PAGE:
x

For thousands of years people have fantasized about finding the lost underwater city of Atlantis. It looks like their theory was a few centuries too early. A recent report estimates that by 2060, over a billion people will be threatened by sea level rise and coastal flooding.

Experts argue that, based on global emissions and how our climate responds, we could experience dozens of centimeters to several meters of sea level rise by 2100. However, “sea-level rise this century is irreversible and unavoidable.”

Hurricane Sandy floods Casino Pier in Seaside Heights in Ocean County, New Jersey. (Photo Credit: Creative Commons)

Hurricane Sandy floods Casino Pier in Seaside Heights in Ocean County, New Jersey. (Photo Credit: Creative Commons)

There are two important things to consider when thinking about vulnerability to natural disasters: the number of people who will be affected and the potential financial losses (in risk reduction literature this is called value at risk).

In terms of human exposure, Asian cities like Kolkata, India; Dhaka, Bangladesh; Guangzhou, China; and Ho Chi Minh City, Vietnam, house the most vulnerable populations. The report estimates that each of these cities will have over nine million at-risk citizens by 2070.

Severe flooding during the 2011 monsoon season in Thailand. In this photo, an SH-60F Sea Hawk helicopter flies around the Bangkok area. (Photo Credit: Petty Officer 1st Class Jennifer Villalovos)

Severe flooding during the 2011 monsoon season in Thailand. In this photo, an SH-60F Sea Hawk helicopter flies around the Bangkok area. (Photo Credit: Petty Officer 1st Class Jennifer Villalovos)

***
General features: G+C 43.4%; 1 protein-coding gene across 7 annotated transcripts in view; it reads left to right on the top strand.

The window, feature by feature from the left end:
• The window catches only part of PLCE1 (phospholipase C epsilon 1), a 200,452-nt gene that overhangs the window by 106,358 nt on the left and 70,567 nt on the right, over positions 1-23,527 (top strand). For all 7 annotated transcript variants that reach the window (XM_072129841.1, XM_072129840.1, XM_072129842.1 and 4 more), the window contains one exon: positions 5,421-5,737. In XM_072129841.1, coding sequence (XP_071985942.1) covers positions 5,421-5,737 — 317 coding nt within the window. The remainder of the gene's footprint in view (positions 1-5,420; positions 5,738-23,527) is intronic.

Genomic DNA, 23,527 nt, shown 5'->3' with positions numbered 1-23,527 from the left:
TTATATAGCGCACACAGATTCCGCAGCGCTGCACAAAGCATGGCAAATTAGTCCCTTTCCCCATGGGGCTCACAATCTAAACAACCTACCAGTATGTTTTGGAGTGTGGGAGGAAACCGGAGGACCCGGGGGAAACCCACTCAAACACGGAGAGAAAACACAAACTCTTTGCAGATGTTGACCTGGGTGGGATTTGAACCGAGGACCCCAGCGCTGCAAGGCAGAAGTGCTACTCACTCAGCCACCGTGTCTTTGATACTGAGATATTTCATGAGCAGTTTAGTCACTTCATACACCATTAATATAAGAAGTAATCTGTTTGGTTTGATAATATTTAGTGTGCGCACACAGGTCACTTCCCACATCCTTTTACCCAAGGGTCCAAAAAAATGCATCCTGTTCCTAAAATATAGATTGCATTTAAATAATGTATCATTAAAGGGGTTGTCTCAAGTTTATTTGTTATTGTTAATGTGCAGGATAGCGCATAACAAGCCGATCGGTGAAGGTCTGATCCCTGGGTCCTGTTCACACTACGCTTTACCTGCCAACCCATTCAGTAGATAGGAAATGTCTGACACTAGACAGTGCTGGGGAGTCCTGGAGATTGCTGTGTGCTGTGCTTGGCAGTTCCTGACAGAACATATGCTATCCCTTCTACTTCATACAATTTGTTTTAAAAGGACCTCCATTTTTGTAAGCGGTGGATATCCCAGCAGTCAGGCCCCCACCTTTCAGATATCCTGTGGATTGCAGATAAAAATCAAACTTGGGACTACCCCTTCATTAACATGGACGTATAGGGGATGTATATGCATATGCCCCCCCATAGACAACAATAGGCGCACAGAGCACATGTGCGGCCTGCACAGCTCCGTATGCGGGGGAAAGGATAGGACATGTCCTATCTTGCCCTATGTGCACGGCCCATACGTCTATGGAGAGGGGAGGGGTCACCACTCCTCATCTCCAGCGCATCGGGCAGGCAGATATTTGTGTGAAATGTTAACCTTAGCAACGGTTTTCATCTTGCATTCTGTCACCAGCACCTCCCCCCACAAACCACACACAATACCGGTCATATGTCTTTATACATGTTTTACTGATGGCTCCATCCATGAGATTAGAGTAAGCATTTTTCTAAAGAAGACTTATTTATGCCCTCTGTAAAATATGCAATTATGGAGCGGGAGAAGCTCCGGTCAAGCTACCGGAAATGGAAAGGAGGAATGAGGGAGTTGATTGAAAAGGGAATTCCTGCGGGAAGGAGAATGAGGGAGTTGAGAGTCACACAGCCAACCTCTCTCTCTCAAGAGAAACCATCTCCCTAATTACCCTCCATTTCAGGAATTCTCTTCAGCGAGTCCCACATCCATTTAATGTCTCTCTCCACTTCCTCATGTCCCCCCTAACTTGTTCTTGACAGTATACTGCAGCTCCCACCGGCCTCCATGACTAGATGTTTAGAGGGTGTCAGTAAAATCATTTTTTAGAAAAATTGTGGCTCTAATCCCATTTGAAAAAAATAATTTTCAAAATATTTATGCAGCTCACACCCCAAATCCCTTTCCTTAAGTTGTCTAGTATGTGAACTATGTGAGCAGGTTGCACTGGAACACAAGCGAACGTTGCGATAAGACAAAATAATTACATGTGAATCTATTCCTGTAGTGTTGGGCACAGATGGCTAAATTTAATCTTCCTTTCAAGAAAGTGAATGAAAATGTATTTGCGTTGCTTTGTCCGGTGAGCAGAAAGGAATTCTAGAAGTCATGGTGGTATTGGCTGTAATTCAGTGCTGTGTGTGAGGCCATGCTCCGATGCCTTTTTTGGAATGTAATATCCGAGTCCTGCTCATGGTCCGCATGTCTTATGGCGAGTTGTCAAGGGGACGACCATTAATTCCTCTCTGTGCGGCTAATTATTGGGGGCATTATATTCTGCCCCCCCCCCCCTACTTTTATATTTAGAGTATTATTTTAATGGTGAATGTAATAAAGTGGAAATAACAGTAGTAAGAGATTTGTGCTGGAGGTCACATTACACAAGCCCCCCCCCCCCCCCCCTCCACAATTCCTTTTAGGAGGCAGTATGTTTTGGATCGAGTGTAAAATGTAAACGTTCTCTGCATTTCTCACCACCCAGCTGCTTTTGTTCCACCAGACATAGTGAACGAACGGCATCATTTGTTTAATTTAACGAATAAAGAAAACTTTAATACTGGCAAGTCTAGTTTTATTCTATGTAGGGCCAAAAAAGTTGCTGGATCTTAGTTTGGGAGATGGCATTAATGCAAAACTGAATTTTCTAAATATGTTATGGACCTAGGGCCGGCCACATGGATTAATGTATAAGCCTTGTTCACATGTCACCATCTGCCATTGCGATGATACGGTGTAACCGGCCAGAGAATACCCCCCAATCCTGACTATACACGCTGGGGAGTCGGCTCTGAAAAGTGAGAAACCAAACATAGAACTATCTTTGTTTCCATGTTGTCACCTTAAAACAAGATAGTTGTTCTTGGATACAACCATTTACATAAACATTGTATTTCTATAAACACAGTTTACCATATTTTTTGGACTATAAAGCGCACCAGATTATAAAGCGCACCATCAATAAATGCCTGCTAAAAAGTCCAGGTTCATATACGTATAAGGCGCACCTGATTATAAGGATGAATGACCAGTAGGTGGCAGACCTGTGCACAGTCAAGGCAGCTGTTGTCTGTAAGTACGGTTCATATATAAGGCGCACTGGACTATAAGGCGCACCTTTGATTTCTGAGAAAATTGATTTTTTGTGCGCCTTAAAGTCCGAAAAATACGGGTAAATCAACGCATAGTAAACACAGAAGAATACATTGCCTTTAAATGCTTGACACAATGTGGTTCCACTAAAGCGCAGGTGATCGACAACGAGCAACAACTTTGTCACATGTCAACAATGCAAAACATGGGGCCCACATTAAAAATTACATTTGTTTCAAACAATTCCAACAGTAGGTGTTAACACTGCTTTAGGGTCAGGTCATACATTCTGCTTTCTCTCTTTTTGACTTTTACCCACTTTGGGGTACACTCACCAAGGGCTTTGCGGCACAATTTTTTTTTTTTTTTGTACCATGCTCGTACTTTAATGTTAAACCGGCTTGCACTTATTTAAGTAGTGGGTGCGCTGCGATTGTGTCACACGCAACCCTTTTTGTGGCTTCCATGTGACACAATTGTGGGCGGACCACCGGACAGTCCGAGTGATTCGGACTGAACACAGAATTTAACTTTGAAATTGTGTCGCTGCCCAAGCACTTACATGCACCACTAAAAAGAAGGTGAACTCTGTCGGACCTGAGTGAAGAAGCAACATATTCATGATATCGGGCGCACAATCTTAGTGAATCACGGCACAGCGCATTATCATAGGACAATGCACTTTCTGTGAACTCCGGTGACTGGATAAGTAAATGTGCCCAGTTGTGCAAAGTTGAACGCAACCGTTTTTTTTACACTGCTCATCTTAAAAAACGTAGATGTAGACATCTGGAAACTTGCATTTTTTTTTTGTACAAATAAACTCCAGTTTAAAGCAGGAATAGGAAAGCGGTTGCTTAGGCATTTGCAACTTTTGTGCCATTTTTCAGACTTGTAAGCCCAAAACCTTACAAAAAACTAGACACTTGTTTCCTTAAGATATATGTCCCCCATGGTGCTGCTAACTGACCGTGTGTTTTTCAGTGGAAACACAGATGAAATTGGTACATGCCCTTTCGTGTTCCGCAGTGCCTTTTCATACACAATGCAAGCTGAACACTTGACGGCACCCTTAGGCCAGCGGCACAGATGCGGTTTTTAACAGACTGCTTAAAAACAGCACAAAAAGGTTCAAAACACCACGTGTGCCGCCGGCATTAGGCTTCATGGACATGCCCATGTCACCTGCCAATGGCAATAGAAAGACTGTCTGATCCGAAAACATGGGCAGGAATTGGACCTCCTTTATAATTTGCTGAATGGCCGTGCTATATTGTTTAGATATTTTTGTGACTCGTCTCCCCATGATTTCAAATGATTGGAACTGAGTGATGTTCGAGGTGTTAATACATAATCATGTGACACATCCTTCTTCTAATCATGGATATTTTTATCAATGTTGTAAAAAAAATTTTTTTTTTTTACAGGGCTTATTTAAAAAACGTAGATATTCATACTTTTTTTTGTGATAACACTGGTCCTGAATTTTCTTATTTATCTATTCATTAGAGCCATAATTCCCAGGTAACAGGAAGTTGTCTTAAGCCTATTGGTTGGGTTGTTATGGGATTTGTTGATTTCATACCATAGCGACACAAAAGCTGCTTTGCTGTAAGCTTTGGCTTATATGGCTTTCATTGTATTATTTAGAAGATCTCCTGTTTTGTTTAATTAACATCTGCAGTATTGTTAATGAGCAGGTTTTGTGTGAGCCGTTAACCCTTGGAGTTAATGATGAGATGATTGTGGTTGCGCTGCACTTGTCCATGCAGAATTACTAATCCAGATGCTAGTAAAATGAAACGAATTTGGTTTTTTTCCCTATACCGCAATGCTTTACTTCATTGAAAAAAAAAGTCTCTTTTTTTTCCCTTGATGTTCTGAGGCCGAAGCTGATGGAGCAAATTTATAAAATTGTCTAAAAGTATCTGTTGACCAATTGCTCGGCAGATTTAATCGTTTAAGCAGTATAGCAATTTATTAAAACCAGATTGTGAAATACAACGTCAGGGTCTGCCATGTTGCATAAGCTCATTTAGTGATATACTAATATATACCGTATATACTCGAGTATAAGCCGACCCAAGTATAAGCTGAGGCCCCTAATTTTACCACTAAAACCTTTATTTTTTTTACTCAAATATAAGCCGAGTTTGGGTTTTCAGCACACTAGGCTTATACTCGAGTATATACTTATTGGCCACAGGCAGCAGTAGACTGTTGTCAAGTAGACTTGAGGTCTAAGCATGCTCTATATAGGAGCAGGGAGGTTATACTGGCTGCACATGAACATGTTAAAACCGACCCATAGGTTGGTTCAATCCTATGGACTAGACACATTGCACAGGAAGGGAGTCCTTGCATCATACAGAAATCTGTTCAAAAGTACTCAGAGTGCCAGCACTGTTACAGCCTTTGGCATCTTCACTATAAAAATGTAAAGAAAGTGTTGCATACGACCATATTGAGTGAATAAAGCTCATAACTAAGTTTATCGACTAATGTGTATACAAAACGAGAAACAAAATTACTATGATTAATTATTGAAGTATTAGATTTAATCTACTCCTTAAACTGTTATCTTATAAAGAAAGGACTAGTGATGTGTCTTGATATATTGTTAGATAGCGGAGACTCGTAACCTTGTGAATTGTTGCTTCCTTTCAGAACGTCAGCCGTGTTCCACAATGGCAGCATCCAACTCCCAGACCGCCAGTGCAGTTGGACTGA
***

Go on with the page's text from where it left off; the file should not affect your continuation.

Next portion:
However, when we consider value at risk the U.S. tops the list, with Miami and New York/Newark ranked as two of the three most vulnerable cities in the world. The study suggests that by 2070, these two cities will have over $3.5 trillion and $2.1 trillion dollars of assets exposed to the risks of coastal flooding, respectively.

The world’s largest greenhouse gas emitters, (China, the U.S. and India) will bear the biggest coastal flooding-related financial burdens, however poor people all over the world, especially in Asia, will be most affected. In fact, we are already losing land to rising tides.

Flooding in downtown Nashville, Tennessee following torrential rains in May 2010. (Image: Kaldari / WikiMedia Commons)

Flooding in downtown Nashville, Tennessee following torrential rains in May 2010. (Image: Kaldari / WikiMedia Commons)

The United Nations estimates that climate adaptation in developing countries alone could cost as much as $500 billion per year by 2050. Where will all this money come from?

According to a recent Oxfam report, COP21 failed to define “quantified goals to ensure adaptation finance” for developing countries. Oxfam suggests that we can ramp up funding by increasing foreign grants and aid, as well as funneling more cash through financial mechanisms. 

People walk through Jakarta's flooded streets, Indonesia, January 17, 2013. (Photo Credit: VOA Indonesian Service via WikiMedia Commons)

People walk through Jakarta’s flooded streets, Indonesia, January 17, 2013. (Photo Credit: VOA Indonesian Service via WikiMedia Commons)

Given the size of investment needed to prepare the entire planet for the risks of climate change, we need to connect capital markets with climate adaptation. By creating innovative financial mechanisms that channel private investment into resiliency projects we can better prepare ourselves for the uncertainties to come.

Print Friendly

Leave a Reply

ENVIRONMENTAL NEWS
FROM THE FRONT LINES

#KnowYourPlanet

Get the top stories from Planet Experts — right to your inbox every week.

Send this to a friend